Asser researcher wins NWO grant to research AI in the military contextPublished 27 November 2019
Asser researcher Dr Berenice Boutin has won a research grant of €615.000 from the Dutch Research Council (NWO: Nederlandse Organisatie voor Wetenschappelijk Onderzoek) for the research project “Agency and Compliance by Design in Military AI Technologies”.
Boutin’s project, which she will carry out on behalf of the University of Amsterdam, was one of five projects awarded funding in the research programme “Responsible Innovation. Designing for public values in a digital world.”
As more Artificial Intelligence (AI) technologies are being integrated in different areas of our lives, and as much benefit that brings to our societies, there are also challenges. In the military context, which is the focus of Boutin’s project, AI technologies have the potential to greatly improve military capabilities and offer significant strategic and tactical advantages. At the same time, the increasing use of autonomous technologies and adaptive systems in the military context poses profound ethical, legal, and policy challenges.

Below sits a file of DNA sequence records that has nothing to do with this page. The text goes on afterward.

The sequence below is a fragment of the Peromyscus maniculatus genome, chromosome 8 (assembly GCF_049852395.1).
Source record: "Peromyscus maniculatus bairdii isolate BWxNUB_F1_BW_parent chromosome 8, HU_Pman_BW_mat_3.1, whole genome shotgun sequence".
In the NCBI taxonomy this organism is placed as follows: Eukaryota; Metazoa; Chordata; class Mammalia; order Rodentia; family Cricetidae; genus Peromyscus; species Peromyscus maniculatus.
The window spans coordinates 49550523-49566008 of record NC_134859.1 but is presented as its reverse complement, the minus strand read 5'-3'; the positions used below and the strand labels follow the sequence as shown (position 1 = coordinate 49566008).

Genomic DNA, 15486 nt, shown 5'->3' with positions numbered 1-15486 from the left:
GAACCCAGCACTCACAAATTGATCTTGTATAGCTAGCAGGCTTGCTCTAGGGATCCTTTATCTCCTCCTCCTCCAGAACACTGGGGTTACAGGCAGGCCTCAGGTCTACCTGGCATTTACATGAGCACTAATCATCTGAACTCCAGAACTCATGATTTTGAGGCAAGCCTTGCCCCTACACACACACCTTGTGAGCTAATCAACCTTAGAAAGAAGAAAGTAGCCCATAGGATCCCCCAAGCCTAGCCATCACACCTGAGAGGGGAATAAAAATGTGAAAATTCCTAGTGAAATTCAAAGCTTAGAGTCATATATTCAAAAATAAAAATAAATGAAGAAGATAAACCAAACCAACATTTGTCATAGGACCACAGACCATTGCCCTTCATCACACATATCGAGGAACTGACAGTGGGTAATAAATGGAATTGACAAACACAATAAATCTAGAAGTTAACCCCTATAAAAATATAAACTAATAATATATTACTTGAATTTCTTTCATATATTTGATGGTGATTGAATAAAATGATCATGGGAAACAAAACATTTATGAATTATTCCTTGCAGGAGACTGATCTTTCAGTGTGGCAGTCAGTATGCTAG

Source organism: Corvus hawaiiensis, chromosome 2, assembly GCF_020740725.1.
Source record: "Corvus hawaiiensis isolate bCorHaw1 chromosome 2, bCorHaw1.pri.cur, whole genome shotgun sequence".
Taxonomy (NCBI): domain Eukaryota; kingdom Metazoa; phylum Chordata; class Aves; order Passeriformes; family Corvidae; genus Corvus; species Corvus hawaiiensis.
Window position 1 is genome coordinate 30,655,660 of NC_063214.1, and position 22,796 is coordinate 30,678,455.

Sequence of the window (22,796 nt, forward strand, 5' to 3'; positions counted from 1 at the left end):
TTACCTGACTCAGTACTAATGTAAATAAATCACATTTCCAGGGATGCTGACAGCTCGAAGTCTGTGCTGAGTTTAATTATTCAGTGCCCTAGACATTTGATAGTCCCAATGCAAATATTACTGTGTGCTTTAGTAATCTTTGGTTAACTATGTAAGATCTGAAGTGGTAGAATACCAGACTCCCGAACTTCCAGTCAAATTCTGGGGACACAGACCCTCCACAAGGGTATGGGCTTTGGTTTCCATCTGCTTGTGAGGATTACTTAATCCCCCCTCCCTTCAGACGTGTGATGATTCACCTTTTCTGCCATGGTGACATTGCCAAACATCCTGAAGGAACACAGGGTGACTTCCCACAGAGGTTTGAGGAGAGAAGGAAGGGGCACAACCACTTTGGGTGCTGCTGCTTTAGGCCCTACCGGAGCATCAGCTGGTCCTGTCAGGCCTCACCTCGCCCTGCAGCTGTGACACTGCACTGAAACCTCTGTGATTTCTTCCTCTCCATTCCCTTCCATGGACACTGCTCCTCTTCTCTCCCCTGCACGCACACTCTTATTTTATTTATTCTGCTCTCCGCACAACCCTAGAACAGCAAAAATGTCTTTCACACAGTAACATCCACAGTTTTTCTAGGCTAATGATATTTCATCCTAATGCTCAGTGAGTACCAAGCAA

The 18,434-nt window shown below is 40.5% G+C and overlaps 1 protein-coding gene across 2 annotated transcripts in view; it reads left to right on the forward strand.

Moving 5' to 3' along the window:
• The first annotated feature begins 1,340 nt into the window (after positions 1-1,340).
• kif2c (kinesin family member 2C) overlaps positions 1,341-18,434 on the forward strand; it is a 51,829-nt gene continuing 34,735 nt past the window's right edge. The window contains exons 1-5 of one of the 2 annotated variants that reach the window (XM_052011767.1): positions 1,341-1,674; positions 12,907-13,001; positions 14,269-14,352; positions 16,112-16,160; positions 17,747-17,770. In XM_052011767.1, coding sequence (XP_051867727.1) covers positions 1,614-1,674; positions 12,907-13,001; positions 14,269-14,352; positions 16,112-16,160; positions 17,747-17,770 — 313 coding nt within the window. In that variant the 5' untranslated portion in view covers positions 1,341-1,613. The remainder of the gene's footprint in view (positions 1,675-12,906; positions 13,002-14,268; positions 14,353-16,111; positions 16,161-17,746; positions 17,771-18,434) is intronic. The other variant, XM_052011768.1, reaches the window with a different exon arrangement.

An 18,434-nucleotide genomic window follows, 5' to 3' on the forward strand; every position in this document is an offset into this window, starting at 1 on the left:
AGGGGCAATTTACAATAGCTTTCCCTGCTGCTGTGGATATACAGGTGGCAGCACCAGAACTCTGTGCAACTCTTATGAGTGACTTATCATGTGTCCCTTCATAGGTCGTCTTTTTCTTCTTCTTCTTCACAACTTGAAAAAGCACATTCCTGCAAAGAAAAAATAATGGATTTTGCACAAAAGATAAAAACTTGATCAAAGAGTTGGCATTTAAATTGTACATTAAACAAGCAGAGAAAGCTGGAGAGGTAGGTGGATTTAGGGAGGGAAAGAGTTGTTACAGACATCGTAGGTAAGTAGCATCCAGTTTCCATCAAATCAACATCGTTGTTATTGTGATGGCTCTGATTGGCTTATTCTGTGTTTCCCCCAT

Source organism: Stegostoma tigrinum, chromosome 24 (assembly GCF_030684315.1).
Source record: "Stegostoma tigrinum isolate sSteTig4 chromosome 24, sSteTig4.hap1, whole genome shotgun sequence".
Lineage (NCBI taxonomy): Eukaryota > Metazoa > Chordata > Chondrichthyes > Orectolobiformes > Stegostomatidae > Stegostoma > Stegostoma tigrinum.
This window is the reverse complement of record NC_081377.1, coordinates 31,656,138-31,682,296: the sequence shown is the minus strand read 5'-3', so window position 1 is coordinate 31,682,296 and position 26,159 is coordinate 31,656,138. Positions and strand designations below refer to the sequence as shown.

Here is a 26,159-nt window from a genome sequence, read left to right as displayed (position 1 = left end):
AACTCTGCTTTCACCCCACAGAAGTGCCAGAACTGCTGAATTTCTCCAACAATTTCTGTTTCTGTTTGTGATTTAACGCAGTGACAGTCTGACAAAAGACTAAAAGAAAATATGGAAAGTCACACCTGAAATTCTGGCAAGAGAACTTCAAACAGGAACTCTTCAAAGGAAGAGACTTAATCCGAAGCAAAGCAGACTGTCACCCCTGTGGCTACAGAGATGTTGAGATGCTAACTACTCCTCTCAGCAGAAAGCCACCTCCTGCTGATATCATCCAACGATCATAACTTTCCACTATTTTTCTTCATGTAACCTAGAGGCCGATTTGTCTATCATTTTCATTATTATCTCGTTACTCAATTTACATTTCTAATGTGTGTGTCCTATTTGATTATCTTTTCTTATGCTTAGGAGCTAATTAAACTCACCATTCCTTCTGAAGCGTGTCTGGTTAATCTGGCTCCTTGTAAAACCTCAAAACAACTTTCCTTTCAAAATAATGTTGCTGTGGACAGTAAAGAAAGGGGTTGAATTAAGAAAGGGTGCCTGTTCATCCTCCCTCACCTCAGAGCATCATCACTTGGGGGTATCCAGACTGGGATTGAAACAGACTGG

Ethical and lawful uses of AI
This research project sets out to ensure that military AI technologies support but never replace critical judgement and decision-making by human soldiers. The research team will analyse why human control over military technologies must be guaranteed, where it is most critical to maintain the role of human agents (in particular to ensure legal compliance and accountability), and how to technically ensure that military AI-based technologies are designed and deployed in line with public values and the rule of law. On this basis, the project will seek to operationalise public values into policy and technical solutions. Dr Boutin will lead the research project, with team members Prof. dr. Terry D. Gill and Prof. dr. Tom M. van Engers, both from the University of Amsterdam.
Partners in this project include TNO, Thales Nederland, The Hague Centre for Strategic Studies (HCSS), PAX, and the Graduate Institute for International and Development Studies (Geneva).
- Bo, M. & T. Woodcock ‘Lethal autonomous weapons, war crimes, and the Convention on Conventional Weapons’, The Global, Rethinking Global Governance from Geneva, 29 May 2019.
- Boutin, B. ‘Attribution of Conduct in International Military Operations: A Causal Analysis of Effective Control’ Forthcoming: Melbourne Journal of International Law, 1 October 2017.
- Boutin, B. ‘Responsibility in Connection with the Conduct of Military Partners’ Forthcoming in Military Law and the Law of War Review, 1 March 2018.
- Boutin, B. ‘Shared Responsibility for Cyber Operations’, AJIL Unbound, vol. 113 (2019): 197-201.